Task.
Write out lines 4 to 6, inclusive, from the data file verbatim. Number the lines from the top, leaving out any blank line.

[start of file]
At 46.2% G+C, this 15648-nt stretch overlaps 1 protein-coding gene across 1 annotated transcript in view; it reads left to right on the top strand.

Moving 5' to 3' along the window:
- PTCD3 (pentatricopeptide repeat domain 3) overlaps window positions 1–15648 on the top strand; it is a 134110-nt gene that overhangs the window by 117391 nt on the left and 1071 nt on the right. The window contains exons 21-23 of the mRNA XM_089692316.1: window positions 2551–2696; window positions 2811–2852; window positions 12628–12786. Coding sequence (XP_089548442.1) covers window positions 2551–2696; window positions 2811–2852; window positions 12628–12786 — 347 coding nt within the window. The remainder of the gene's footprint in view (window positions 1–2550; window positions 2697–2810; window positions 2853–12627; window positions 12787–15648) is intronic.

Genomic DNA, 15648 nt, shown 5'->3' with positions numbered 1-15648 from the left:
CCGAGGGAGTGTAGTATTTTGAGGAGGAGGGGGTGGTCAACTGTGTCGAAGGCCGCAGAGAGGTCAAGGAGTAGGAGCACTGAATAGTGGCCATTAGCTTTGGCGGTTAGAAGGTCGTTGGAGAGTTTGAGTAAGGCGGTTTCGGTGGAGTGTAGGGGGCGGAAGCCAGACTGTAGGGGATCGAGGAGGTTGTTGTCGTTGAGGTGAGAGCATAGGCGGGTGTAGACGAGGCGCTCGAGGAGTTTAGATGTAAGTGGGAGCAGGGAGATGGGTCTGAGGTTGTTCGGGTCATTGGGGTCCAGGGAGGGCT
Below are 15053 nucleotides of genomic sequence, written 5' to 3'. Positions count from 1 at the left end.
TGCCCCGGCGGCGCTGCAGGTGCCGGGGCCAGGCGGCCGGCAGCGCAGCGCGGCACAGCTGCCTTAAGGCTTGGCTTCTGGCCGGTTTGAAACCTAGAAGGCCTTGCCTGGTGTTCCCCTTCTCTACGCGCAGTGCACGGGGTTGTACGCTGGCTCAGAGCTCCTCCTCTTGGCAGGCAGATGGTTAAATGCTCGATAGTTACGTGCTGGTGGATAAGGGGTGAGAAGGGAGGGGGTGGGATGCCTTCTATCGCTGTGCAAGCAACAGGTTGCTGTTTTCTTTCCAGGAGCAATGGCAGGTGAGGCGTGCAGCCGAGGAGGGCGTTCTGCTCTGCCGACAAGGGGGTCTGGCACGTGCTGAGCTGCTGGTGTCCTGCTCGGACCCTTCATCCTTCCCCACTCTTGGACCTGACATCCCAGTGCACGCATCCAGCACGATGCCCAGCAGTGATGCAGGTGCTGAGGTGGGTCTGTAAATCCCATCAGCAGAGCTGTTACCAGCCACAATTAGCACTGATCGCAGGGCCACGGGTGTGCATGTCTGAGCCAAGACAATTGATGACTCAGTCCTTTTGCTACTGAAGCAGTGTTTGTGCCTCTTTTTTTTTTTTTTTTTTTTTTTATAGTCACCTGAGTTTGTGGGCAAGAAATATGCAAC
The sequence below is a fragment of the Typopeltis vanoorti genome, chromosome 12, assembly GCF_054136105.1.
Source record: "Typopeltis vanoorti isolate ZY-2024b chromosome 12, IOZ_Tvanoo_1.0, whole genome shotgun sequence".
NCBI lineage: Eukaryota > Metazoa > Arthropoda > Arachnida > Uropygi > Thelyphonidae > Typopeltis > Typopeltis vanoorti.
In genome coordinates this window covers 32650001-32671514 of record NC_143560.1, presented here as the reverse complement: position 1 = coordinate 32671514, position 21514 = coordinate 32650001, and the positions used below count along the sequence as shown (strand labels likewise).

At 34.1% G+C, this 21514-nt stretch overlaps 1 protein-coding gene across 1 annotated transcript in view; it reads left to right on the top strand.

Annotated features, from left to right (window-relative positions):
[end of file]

Genomic DNA, 15648 nt, shown 5'->3' with positions numbered 1-15648 from the left:
CCGAGGGAGTGTAGTATTTTGAGGAGGAGGGGGTGGTCAACTGTGTCGAAGGCCGCAGAGAGGTCAAGGAGTAGGAGCACTGAATAGTGGCCATTAGCTTTGGCGGTTAGAAGGTCGTTGGAGAGTTTGAGTAAGGCGGTTTCGGTGGAGTGTAGGGGGCGGAAGCCAGACTGTAGGGGATCGAGGAGGTTGTTGTCGTTGAGGTGAGAGCATAGGCGGGTGTAGACGAGGCGCTCGAGGAGTTTAGATGTAAGTGGGAGCAGGGAGATGGGTCTGAGGTTGTTCGGGTCATTGGGGTCCAGGGAGGGCT
Below are 15053 nucleotides of genomic sequence, written 5' to 3'. Positions count from 1 at the left end.